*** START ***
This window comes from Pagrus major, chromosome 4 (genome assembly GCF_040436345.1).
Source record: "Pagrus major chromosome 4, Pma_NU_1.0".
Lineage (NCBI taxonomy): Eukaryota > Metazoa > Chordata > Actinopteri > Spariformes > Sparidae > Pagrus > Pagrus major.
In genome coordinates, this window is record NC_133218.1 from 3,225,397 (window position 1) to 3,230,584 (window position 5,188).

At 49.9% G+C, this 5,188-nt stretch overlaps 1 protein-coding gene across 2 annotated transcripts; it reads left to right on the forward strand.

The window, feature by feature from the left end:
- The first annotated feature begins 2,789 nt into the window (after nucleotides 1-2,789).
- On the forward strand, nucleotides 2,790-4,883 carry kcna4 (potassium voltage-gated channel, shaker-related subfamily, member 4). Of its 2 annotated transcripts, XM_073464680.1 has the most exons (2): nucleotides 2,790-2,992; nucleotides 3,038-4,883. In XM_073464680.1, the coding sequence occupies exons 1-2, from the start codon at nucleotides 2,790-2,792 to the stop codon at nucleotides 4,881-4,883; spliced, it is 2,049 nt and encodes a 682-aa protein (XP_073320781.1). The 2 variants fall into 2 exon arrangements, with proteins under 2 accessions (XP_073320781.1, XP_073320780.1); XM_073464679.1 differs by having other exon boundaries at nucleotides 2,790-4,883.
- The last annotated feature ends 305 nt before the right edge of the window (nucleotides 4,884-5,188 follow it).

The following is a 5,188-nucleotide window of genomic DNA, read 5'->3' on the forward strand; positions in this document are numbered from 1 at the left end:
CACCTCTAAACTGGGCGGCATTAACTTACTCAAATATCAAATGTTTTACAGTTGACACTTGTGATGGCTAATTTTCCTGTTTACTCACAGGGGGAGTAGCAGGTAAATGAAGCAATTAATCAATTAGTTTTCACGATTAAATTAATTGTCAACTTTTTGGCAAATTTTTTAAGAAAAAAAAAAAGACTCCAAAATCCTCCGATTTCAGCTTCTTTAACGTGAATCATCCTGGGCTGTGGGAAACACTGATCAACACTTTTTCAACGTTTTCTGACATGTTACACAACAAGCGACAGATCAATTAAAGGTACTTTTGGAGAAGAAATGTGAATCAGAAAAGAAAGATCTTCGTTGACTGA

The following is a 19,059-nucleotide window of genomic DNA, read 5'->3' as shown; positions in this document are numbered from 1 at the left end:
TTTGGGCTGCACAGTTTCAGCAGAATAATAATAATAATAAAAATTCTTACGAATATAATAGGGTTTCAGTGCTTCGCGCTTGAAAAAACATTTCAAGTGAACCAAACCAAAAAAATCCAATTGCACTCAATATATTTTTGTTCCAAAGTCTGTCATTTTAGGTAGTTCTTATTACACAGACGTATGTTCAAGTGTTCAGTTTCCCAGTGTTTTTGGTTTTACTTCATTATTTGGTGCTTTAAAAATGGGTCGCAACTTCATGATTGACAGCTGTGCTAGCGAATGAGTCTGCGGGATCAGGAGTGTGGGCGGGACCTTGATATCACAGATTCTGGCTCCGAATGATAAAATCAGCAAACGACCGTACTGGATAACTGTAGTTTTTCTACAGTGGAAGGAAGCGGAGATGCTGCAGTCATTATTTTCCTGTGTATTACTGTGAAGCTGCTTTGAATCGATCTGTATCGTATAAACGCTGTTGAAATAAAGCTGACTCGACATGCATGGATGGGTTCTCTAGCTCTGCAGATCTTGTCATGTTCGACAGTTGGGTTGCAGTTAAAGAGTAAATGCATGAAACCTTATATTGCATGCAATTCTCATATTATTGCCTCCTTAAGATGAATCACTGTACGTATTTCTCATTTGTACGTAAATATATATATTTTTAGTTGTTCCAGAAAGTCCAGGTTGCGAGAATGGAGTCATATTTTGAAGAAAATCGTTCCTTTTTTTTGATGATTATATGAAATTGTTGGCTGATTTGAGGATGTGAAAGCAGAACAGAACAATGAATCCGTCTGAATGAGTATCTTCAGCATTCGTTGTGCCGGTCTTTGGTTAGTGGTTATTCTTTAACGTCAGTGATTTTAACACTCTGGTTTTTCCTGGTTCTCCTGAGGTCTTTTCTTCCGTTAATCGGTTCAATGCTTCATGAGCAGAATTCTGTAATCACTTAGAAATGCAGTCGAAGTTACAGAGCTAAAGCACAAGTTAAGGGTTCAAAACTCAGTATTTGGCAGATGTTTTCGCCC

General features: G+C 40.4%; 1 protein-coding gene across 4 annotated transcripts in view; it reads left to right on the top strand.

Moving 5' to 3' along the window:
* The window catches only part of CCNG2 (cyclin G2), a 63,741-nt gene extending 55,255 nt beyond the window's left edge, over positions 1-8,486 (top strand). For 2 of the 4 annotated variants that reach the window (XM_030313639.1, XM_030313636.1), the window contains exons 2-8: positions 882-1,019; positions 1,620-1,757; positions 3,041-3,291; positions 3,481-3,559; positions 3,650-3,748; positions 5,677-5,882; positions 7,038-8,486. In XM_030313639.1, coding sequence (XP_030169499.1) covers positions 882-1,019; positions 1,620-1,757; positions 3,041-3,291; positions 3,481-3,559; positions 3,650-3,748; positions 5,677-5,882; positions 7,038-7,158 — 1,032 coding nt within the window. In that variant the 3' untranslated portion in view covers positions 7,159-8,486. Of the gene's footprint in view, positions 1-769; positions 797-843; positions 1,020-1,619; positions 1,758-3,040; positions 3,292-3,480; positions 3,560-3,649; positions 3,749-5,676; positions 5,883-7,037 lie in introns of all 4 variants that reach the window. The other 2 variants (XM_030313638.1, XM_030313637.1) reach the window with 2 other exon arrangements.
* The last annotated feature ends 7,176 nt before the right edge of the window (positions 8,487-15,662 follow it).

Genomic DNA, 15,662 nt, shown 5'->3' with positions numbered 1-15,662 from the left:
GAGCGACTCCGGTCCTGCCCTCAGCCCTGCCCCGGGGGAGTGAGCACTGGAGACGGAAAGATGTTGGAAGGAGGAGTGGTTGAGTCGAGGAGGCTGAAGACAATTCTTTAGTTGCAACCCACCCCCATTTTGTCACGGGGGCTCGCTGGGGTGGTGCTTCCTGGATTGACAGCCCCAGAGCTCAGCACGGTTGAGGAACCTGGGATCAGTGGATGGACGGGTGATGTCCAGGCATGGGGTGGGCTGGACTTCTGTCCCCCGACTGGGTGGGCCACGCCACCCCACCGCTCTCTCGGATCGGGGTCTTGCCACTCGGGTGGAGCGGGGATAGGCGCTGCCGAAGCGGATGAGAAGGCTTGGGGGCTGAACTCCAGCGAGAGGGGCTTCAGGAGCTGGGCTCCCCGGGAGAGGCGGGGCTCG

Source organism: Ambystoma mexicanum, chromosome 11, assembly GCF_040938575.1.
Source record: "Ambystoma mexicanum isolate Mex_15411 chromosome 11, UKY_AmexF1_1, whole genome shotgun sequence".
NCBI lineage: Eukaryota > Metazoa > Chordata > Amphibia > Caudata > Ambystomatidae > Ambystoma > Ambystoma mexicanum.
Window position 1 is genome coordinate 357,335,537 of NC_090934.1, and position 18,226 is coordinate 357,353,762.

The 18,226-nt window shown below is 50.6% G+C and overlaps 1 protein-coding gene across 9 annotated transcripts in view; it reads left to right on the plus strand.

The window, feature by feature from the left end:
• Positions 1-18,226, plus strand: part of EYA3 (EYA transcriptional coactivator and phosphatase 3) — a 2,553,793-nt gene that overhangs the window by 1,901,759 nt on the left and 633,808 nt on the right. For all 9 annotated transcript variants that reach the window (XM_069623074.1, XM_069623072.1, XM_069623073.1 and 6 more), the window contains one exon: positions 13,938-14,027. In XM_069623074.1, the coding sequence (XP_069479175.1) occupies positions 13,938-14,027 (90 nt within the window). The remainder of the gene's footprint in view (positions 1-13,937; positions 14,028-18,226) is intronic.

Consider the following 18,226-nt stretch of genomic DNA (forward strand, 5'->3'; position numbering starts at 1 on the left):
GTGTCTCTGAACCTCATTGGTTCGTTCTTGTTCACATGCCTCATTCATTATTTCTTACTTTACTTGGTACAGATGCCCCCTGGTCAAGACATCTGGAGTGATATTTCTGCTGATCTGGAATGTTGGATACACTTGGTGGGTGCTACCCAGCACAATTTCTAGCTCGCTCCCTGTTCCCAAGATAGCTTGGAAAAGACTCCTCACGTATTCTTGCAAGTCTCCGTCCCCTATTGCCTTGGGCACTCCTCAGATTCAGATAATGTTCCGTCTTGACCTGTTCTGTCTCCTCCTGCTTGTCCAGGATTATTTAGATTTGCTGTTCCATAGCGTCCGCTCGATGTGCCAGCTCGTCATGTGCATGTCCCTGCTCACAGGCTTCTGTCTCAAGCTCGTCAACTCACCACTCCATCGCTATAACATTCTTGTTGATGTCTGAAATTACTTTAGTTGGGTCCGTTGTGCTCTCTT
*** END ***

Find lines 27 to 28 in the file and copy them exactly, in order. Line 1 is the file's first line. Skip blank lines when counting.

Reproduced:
Consider the following 18,226-nt stretch of genomic DNA (forward strand, 5'->3'; position numbering starts at 1 on the left):
GTGTCTCTGAACCTCATTGGTTCGTTCTTGTTCACATGCCTCATTCATTATTTCTTACTTTACTTGGTACAGATGCCCCCTGGTCAAGACATCTGGAGTGATATTTCTGCTGATCTGGAATGTTGGATACACTTGGTGGGTGCTACCCAGCACAATTTCTAGCTCGCTCCCTGTTCCCAAGATAGCTTGGAAAAGACTCCTCACGTATTCTTGCAAGTCTCCGTCCCCTATTGCCTTGGGCACTCCTCAGATTCAGATAATGTTCCGTCTTGACCTGTTCTGTCTCCTCCTGCTTGTCCAGGATTATTTAGATTTGCTGTTCCATAGCGTCCGCTCGATGTGCCAGCTCGTCATGTGCATGTCCCTGCTCACAGGCTTCTGTCTCAAGCTCGTCAACTCACCACTCCATCGCTATAACATTCTTGTTGATGTCTGAAATTACTTTAGTTGGGTCCGTTGTGCTCTCTT